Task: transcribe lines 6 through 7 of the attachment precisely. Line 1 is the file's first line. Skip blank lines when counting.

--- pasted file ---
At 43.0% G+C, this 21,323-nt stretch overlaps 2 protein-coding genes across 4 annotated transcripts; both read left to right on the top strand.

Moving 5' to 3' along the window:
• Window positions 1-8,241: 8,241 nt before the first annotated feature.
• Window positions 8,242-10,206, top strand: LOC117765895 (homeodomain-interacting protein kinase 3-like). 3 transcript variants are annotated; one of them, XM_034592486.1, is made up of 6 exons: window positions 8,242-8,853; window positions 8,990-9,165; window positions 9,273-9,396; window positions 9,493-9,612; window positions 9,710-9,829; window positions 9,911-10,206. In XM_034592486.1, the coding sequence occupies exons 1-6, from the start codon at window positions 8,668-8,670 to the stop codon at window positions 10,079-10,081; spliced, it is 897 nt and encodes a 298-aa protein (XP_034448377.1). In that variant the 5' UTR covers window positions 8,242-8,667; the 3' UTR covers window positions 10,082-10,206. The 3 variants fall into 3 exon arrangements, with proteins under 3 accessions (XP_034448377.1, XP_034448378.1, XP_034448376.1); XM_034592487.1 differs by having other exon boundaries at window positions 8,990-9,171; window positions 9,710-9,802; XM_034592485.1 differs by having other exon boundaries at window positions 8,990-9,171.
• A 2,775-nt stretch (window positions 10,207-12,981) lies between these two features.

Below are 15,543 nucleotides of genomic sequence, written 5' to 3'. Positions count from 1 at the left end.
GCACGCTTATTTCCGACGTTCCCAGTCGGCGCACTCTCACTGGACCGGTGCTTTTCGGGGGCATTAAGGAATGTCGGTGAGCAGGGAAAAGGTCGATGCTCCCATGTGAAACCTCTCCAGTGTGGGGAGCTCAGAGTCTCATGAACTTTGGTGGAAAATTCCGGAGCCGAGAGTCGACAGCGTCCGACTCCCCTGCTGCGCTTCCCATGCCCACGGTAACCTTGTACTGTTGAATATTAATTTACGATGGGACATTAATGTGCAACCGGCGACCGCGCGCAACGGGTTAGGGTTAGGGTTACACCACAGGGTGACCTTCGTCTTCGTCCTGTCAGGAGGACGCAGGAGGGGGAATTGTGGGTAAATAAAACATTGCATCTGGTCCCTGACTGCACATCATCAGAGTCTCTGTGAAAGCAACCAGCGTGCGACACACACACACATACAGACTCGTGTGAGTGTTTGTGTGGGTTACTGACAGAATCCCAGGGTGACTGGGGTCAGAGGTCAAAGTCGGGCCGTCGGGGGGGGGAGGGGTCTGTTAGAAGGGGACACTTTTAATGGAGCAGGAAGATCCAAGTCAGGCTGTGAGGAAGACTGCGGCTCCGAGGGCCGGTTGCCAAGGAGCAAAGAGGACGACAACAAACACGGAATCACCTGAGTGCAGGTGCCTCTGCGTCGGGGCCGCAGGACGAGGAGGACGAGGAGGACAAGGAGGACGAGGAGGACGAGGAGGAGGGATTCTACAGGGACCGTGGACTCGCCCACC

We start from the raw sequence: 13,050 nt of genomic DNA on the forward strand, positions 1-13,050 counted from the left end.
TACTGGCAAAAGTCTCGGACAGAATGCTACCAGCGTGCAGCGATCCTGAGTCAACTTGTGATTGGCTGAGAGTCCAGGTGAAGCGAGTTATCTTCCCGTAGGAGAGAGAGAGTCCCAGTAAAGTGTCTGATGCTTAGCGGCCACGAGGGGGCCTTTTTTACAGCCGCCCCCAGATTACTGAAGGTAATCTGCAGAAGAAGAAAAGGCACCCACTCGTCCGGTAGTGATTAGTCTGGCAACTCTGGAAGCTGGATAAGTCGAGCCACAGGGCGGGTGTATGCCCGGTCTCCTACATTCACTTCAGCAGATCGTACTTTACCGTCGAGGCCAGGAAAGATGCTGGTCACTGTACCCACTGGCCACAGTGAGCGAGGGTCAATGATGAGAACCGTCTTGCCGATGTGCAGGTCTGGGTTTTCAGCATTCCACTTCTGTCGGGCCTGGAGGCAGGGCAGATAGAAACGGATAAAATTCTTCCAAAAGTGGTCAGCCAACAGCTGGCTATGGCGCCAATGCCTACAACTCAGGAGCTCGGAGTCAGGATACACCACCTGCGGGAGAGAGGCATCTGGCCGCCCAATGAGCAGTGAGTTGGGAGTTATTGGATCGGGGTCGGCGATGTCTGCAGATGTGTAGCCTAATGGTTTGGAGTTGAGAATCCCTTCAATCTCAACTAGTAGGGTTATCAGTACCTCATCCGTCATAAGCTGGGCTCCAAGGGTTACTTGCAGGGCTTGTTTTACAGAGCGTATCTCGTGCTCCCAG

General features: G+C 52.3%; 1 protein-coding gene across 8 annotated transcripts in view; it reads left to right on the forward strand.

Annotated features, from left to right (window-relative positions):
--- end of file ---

Below are 15,543 nucleotides of genomic sequence, written 5' to 3'. Positions count from 1 at the left end.
GCACGCTTATTTCCGACGTTCCCAGTCGGCGCACTCTCACTGGACCGGTGCTTTTCGGGGGCATTAAGGAATGTCGGTGAGCAGGGAAAAGGTCGATGCTCCCATGTGAAACCTCTCCAGTGTGGGGAGCTCAGAGTCTCATGAACTTTGGTGGAAAATTCCGGAGCCGAGAGTCGACAGCGTCCGACTCCCCTGCTGCGCTTCCCATGCCCACGGTAACCTTGTACTGTTGAATATTAATTTACGATGGGACATTAATGTGCAACCGGCGACCGCGCGCAACGGGTTAGGGTTAGGGTTACACCACAGGGTGACCTTCGTCTTCGTCCTGTCAGGAGGACGCAGGAGGGGGAATTGTGGGTAAATAAAACATTGCATCTGGTCCCTGACTGCACATCATCAGAGTCTCTGTGAAAGCAACCAGCGTGCGACACACACACACATACAGACTCGTGTGAGTGTTTGTGTGGGTTACTGACAGAATCCCAGGGTGACTGGGGTCAGAGGTCAAAGTCGGGCCGTCGGGGGGGGGAGGGGTCTGTTAGAAGGGGACACTTTTAATGGAGCAGGAAGATCCAAGTCAGGCTGTGAGGAAGACTGCGGCTCCGAGGGCCGGTTGCCAAGGAGCAAAGAGGACGACAACAAACACGGAATCACCTGAGTGCAGGTGCCTCTGCGTCGGGGCCGCAGGACGAGGAGGACGAGGAGGACAAGGAGGACGAGGAGGACGAGGAGGAGGGATTCTACAGGGACCGTGGACTCGCCCACC